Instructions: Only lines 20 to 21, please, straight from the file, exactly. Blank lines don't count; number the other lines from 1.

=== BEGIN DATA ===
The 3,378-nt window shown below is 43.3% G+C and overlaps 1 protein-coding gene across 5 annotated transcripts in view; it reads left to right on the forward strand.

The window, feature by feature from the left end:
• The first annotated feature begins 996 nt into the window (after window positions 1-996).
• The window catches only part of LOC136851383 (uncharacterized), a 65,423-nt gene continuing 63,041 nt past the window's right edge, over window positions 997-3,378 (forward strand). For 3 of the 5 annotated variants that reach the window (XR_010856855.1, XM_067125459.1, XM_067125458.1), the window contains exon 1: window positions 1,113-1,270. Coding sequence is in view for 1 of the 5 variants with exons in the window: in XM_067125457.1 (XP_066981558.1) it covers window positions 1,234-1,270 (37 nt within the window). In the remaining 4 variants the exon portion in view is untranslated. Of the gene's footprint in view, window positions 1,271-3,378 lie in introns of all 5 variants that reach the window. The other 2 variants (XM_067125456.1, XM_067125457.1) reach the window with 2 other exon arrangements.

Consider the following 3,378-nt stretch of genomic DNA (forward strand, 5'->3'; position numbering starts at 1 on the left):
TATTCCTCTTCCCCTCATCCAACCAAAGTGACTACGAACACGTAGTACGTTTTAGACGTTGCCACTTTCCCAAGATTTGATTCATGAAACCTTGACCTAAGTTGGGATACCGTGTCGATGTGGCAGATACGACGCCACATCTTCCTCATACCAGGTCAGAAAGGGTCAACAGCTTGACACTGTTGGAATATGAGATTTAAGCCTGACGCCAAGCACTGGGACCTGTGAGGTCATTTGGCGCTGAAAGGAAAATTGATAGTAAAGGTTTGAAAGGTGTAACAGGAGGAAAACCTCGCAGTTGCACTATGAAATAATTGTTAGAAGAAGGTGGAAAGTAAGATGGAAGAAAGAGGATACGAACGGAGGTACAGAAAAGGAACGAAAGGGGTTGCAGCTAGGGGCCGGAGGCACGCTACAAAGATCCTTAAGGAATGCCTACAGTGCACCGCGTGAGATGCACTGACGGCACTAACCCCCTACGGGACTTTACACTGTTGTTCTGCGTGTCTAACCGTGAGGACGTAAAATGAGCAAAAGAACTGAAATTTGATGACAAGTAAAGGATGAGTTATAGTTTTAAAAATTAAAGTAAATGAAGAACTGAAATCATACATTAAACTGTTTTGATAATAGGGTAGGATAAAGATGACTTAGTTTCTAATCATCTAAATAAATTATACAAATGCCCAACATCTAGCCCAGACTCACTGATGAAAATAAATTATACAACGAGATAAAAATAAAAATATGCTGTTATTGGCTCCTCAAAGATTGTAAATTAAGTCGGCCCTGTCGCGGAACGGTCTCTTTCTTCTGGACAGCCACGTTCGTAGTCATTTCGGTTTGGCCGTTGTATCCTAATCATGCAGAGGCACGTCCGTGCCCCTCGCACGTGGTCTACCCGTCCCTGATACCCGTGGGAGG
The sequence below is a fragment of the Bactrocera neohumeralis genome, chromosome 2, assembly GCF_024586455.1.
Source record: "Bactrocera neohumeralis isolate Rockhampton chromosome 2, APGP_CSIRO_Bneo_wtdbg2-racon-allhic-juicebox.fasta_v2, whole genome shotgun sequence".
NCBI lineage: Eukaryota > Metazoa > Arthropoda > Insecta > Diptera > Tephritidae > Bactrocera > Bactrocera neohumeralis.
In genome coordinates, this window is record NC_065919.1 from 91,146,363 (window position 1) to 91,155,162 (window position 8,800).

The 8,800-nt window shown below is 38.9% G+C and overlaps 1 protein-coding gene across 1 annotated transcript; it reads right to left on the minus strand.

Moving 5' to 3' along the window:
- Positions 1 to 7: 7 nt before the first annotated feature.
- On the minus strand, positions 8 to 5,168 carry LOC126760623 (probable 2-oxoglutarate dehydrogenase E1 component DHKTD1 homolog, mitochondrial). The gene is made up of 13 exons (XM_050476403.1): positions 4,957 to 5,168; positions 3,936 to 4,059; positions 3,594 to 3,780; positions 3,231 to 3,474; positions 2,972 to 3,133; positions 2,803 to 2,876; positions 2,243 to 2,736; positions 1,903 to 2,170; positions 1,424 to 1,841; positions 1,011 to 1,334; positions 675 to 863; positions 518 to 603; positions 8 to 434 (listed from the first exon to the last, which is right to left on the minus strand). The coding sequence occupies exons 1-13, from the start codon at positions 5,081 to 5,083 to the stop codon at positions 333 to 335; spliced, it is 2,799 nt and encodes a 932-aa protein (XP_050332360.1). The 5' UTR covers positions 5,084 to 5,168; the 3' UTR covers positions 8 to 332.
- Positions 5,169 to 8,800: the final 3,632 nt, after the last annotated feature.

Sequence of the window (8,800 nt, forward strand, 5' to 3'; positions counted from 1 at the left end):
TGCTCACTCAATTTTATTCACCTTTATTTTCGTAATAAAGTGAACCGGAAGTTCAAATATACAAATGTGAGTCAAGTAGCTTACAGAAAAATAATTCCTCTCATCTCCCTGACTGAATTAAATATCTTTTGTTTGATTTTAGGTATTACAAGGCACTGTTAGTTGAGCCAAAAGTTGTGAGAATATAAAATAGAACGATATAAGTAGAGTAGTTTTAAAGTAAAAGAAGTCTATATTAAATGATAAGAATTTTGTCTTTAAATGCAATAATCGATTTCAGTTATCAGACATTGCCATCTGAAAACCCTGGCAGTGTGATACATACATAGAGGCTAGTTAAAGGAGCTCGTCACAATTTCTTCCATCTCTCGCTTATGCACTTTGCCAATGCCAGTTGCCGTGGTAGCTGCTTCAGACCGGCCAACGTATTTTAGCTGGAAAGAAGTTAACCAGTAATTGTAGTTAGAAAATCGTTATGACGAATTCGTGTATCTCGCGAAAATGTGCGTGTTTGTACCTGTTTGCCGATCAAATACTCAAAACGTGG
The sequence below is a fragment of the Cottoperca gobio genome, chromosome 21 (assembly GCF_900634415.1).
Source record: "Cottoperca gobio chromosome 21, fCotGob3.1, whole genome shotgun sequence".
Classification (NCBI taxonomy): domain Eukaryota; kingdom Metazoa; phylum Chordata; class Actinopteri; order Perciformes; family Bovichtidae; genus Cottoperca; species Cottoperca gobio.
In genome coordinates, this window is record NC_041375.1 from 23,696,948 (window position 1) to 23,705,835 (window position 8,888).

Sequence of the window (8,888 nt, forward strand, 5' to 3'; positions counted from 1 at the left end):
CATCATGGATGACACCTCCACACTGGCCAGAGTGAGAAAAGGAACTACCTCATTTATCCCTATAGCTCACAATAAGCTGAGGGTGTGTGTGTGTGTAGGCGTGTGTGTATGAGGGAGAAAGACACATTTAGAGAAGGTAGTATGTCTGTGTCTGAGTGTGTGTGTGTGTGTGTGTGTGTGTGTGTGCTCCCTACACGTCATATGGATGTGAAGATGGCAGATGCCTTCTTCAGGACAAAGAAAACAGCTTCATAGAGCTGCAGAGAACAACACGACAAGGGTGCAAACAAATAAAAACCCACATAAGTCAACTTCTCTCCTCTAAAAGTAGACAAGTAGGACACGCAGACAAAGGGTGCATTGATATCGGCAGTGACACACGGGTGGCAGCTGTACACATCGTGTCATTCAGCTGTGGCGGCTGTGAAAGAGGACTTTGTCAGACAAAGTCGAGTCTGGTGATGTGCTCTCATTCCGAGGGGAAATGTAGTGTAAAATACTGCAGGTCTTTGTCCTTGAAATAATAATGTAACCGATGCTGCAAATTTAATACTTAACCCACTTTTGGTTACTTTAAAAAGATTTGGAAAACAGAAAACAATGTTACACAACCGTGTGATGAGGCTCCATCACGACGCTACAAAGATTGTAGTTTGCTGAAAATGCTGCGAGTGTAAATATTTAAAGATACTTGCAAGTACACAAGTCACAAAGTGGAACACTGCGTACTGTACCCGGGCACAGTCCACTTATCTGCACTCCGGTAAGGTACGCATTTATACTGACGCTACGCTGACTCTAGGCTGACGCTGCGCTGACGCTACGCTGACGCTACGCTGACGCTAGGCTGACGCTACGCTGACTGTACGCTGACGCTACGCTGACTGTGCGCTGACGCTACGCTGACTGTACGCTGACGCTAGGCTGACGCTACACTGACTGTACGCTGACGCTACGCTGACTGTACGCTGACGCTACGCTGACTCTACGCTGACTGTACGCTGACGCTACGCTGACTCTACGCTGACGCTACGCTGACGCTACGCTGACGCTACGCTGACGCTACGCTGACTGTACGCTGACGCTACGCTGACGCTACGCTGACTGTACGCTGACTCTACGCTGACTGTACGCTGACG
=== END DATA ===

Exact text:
Classification (NCBI taxonomy): domain Eukaryota; kingdom Metazoa; phylum Chordata; class Actinopteri; order Perciformes; family Bovichtidae; genus Cottoperca; species Cottoperca gobio.
In genome coordinates, this window is record NC_041375.1 from 23,696,948 (window position 1) to 23,705,835 (window position 8,888).